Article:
Was Jesus a Failed Apocalyptic Prophet?

I just finished reading Dale Allison’s book, Jesus of Nazareth: Millenarian Prophet. I also ran into some skeptics online that claimed the same thing, that is, Jesus preached and believed that God would soon (as, in his lifetime) supernaturally intervene in the world, bringing the resurrection of the dead and the final judgment to pass. I don’t know what to make of all of this. The NT does seem to lists a few verses that indicate the end is nigh. What say ye all?

Jesus is not a failed anything. Those to whom you refer have personal opinions and nothing more. But, upon what, exactly, are their opinions based? Is Bart Ehrman involved anywhere in this? If so, he is apparently no longer Christian, seeming to have lost his faith in Christ’s divinity.

Of course I believe that Jesus was not a failed prophet. Just want to get that out there. Allison bases his arguments on the Jesus tradition (as he calls it) which is basically his reading of the New Testament plus studies in millenarian cults, which he claims bear many resemblances to the early Christian movement. Actually, the idea that Jesus was an apocalyptic prophet was common during the 20th century. It is still a pretty common idea among scholars but it has been challenged as of late.

As for Bart Erhman, no, he is not related to Allison’s work, though he did write a book about Jesus as a failed apocalyptic prophet. I’m not sure what relevance his religious beliefs have on his arguments. They are right or wrong on their own merits.

One’s religious beliefs color, or flavor their viewpoint. They establish or place one’s point of view, and in the case of the God-man, failing to understand the very substance of Christ places one at a distinct disadvantage regarding the apprehension of our Lord’s mission of self-sacrifice.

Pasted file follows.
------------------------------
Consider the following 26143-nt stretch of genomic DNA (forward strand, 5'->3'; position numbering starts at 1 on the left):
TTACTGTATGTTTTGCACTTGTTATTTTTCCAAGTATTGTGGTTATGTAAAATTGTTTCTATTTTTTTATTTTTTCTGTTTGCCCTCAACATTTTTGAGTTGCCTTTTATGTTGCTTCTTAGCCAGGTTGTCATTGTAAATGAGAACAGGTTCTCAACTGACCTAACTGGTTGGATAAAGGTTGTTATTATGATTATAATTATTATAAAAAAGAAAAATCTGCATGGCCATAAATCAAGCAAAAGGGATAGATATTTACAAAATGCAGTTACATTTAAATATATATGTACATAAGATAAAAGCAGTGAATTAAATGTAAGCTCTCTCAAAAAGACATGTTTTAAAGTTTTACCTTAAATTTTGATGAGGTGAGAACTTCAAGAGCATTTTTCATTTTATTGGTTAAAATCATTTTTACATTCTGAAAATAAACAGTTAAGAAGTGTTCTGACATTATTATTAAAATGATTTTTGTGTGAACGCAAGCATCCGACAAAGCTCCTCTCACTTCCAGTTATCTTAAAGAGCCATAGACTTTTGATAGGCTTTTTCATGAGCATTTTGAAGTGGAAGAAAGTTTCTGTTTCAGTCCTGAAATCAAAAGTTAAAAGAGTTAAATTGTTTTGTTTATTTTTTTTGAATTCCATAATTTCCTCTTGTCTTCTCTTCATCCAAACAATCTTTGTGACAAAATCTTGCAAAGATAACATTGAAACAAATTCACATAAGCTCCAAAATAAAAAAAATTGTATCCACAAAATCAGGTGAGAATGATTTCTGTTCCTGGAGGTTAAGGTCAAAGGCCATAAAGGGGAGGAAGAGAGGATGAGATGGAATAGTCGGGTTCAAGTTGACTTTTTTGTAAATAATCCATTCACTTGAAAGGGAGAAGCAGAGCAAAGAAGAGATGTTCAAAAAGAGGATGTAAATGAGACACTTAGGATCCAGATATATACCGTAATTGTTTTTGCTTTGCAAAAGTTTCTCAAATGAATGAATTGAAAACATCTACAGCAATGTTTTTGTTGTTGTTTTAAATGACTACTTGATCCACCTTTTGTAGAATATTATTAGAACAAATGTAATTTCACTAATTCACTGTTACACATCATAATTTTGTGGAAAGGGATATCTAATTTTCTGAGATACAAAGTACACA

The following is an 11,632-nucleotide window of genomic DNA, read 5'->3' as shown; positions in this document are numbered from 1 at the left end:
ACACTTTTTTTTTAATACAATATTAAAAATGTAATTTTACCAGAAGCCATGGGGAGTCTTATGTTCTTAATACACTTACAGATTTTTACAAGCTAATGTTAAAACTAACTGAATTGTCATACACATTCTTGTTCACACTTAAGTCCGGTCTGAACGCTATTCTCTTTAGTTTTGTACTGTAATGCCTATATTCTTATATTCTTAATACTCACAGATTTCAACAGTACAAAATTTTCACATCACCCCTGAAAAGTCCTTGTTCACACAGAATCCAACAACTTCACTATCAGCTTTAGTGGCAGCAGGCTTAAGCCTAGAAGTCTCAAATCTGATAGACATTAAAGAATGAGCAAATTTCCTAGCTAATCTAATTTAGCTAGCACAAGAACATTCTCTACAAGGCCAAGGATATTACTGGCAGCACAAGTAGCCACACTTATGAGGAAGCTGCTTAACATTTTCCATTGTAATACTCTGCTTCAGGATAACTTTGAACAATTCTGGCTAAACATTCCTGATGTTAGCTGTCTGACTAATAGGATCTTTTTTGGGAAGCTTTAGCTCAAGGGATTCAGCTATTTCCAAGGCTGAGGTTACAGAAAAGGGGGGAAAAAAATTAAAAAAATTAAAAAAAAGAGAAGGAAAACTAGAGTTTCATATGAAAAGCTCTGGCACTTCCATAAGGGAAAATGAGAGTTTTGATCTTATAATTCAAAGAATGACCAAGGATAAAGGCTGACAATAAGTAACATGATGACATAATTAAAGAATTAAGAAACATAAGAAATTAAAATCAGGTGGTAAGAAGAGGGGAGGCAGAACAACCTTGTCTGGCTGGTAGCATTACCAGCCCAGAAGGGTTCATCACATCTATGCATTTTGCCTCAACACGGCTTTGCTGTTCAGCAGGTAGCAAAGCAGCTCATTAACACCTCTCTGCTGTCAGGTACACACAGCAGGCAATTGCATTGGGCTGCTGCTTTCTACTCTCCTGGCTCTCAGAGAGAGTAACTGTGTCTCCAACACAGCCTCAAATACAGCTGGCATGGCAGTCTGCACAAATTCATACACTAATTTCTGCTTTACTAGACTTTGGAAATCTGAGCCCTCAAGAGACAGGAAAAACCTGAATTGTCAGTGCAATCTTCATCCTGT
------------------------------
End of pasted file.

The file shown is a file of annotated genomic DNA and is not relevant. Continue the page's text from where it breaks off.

The Jesus Seminar did much the same, while purging Christ of divinity. Understood from a purely human standpoint, He does indeed appear to have failed in some regard - consider Cleophas and the other disciple on the road to Emmaus. Yet, consider some of the other revolutionaries in the scriptures: Theudas and Judas the Galilean. Both were types of apocalyptic figures, with followers of undetermined number. Both were well known to the political and religious figures of Jesus’ time; both were killed and their movements faded into such obscurity that they are known today essentially because of these footnotes in the scriptures.

Any modern who places Christ in the same category as these others seems, to me, to utterly lack comprehension of our Lord’s reason for taking flesh. Miss the Incarnation, miss the mission. Christ’s movement was not scattered, it was collected into His Body. He was certainly apocalyptic, but that is but a songle facetof a man who had two natures.